After hanging up on mother last night (see Plurk), I’ve decided to treat today as a new start, of sorts. Hopefully, she will get the message and not call again. I will never again have her attempt to hold me accountable for her choices as if I were the mother and she the child. I will never again speak to her only to have my words twisted to mean what she wants them to mean, dismissed entirely, or to have her ask the same goddamn questions over and over like an interrogator trying to get the answer she wants. I will never again have to deal with her refusals to get help, or listen to whatever the delusional persecution of the month is. I will never again have to listen to her try to be sweet and buy my affections or play the innocent martyr--and she plays it so very well--only so that she can get self-righteously abusive around the next corner when there’s no one else to hear and the mood strikes.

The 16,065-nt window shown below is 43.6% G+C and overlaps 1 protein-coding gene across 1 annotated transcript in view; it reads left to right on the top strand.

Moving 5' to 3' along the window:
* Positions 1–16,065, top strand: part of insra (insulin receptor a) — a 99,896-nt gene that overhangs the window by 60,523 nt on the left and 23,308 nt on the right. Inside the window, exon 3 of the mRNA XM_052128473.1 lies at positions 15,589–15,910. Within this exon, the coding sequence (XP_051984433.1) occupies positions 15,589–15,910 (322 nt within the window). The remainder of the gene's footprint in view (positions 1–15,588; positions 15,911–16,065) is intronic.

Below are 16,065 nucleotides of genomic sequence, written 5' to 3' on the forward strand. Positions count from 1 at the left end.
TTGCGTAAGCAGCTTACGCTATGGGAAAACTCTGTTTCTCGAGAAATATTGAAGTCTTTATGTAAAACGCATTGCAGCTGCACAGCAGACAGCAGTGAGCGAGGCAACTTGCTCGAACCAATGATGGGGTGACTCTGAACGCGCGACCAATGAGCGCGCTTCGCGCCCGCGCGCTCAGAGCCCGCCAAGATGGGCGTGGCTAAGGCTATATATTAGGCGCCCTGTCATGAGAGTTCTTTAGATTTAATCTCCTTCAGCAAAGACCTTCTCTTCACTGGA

It’s always words. She only tried to use her hand once, but she was too drunk for the strike to hit target.
Lately, my bedtime reading has been Forms of Heaven, a collection of Clive Barker’s plays. (Incarnations has his better ones, but I’ve read that book enough times to know it nearly by heart.) The play I’m starting on, today, is Paradise Street, which tells the story of a drab little street in the middle of a wintry Liverpool, which is transformed one day, when it receives a visit from Queen Elizabeth I and her entourage, traveling through time and bringing spring with them.
I’ve decided this is a good omen. I’ve always admired Elizabeth. Who needs a real mother when I can have queens and goddesses and writers and heroines... and myself and my freedom.